Breaking

DPP, Principal Judge Want Uganda Prisons Services To Manage Minor Offenders

Abodo, who before her appointment as DPP was a High Court Judge in the Criminal Division, says that the situation in some remand homes is tatamount “to child abuse.” Since local governments and ministry of gender decry low funding for the remand homes, Abodo says that child offenders are better off being managed by Uganda Prisons Services.
(L-R) Prof. Ephraim Kamuntu, the minister for Justice and Constitutional Affairs chatting with Robert Kotchani, the UN High Commissioner for Human Rights Country Representative in Uganda after the forum meeting

Audio 5

 

The Director for Public Prosecutions, Jane Frances Abodo and the Principal Judge, Dr. Justice Flavian Zeija want Uganda Prisons Services to manage child offenders due to the deplorable conditions in the remand homes.            

    

Abodo and Zeija made the proposal during the third stakeholders Forum on Law and Administration of Justice held under the theme, "Responding to Citizen's Justice Needs".

The forum, organised by the Judicial Service Commission, took place on Friday. It is a platform for citizens and agencies in the justice, law and order sector to discuss issues and make recommendations.  

One of the key issues discussed in the forum was about remand homes.      

Uganda has four remand homes in Gulu, Mbale, Fort Portal and Kampala (Naguru). The juveniles found guilty are sent to Kampiringisa National Rehabilitation Centre in Mpigi.    

Each remand home has close to 200 child offenders, while Kampiringisa receives an average of one thousand children who are in conflict with the law. The commonest offences are robbery, aggravated defilement and theft.    

  

However, Abodo has decried the deplorable conditions at these remand homes. As a result, she says children's justice needs are not being met under the current legal system.                     

She cited the example of 30 juvenile offenders who escaped early this year from the remand home in Gulu municipality due to lack of food.                   

//Cue in: “When I read…                 

Cue out:…some other conditions.”//      

        

Abodo, who before her appointment as DPP was a High Court Judge in the Criminal Division, says that the situation in some remand homes is tantamount “to child abuse.”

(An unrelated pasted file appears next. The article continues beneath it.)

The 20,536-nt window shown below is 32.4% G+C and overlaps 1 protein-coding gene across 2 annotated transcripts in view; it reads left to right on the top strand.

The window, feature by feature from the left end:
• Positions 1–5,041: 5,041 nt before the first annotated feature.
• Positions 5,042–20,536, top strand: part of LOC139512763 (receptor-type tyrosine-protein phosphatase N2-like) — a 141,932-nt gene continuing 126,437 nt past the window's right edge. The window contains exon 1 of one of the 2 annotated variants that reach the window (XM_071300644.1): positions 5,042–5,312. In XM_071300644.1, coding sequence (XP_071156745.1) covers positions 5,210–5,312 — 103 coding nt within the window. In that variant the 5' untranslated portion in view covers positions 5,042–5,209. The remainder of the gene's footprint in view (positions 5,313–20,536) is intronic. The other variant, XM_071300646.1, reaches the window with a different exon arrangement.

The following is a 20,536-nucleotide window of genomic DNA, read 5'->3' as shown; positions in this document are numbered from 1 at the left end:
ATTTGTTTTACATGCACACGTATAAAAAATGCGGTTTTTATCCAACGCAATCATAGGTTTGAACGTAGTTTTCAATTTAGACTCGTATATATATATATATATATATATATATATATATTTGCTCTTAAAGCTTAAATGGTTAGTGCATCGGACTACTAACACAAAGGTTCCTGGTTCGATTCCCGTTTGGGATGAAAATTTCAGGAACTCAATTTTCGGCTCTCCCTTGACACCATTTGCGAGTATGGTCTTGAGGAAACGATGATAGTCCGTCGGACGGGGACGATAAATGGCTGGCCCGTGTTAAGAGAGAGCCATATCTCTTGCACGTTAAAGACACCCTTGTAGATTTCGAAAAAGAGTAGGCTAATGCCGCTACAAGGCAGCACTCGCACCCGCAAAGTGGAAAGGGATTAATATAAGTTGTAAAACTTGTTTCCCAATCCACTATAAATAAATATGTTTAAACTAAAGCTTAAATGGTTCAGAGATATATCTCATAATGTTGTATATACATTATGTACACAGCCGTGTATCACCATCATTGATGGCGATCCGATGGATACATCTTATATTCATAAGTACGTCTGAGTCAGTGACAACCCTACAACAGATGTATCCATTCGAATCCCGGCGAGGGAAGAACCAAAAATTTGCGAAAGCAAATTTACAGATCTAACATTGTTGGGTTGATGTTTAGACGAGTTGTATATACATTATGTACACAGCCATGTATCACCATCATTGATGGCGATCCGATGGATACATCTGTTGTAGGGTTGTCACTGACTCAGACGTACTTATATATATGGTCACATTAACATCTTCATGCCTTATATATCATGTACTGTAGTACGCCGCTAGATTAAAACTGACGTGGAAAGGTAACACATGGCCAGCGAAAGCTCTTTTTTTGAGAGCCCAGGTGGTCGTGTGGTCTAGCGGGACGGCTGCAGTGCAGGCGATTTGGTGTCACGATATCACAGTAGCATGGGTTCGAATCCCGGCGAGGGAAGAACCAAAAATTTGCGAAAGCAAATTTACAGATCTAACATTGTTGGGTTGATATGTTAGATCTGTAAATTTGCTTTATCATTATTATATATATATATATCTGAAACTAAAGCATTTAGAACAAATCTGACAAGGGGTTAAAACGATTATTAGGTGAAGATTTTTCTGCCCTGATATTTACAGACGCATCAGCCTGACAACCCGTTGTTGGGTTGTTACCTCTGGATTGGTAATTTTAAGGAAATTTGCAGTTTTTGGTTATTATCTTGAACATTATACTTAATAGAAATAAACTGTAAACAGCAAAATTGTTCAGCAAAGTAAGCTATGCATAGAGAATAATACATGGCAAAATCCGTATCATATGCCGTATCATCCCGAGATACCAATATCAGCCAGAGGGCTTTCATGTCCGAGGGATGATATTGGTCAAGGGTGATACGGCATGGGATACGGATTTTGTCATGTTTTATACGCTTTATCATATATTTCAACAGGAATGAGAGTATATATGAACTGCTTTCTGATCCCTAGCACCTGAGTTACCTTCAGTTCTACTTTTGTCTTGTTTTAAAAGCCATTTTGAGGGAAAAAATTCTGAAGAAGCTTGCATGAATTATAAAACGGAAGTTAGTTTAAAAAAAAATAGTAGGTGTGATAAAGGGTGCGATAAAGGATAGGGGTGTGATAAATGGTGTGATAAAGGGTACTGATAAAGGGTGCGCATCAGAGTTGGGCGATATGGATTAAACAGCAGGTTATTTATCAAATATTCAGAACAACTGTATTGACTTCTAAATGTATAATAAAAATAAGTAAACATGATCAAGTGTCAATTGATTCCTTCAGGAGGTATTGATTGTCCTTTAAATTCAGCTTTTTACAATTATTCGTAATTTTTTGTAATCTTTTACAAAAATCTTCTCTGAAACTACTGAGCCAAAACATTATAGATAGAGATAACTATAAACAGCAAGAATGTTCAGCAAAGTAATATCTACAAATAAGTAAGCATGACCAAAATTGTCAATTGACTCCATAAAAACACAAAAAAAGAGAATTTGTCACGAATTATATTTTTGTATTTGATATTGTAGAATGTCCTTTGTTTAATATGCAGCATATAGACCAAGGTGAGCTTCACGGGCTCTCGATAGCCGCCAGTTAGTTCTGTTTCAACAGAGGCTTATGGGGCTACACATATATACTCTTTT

Since local governments and ministry of gender decry low funding for the remand homes, Abodo says that child offenders are better off being managed by Uganda Prisons Services.           

//Cue in: “The conditions under…                       

Cue out:….is really deploring.”//                                         

Zeija agrees with Abodo, based on what he observed at the remand home in Mbale last year.                       

//Cue in:"I visited Mbale...                 

Cue out:..situation will improve."//                     

However, Robert Kotchani, the UN High Commissioner for Human Rights Country Representative in Uganda, says the key stakeholders should instead improve conditions in the remand homes.               

//Cue in: “We all agree…                     

Cue out:…belong to prison.”//                     

The Children’s Act, amended in 2016, also provides that “no child shall be remanded in custody in an adult prison.”  

 

Zeija later clarified that Uganda Prisons Services can supervise the detention centres, not prisons necessarily, for minor offenders and that experts on children affairs can be recruited in the prisons.      

Meanwhile, Julius Mwebembezi, Registrar in the Directorate of Planning, Research and Inspections at Judicial Service Commission, noted that the justice needs of persons with disabilities are also not being met.    

Mwebembezi noted that persons with disabilities including those with hearing and physical impairments need access to court premises and services.      

He says sign interpreters must be provided and there is need to renovate court premises  because only a few courts have ramps. He adds that since 2017 when the first stakeholders’ forum was held, citizens have complained about the huge case backlog, endless adjournments of cases and corruption amongst judicial officers  and court clerks.      

Meanwhile, the judicial officers need better working terms and conditions, security both at work at home among others.    

Justice Alfonse Owiny-Dollo, the Chief Justice however says that recruiting more judicial officers will address most of the issues that hamper the delivery of justice in Uganda.           

The judiciary is expected to have 532 Grade I magistrates, 100 Chief Magistrate and 82 High Court Judges. However, there are 258 unfilled positions at Grade I level, 46 at Chief Magistrate and 26 in the High court.            

Owiny-Dollo however says the High Court should have at least 150 judges to serve the over 40 million Ugandans.        

//Cue in: “If by the…          

Cue out:…the ordinary person.”//                  

Meanwhile, the Minister for Justice and Constitutional Affairs, Prof. Ephraim Kamuntu is urging judicial officers to be independent, especially now that the electoral season has kicked off in the country.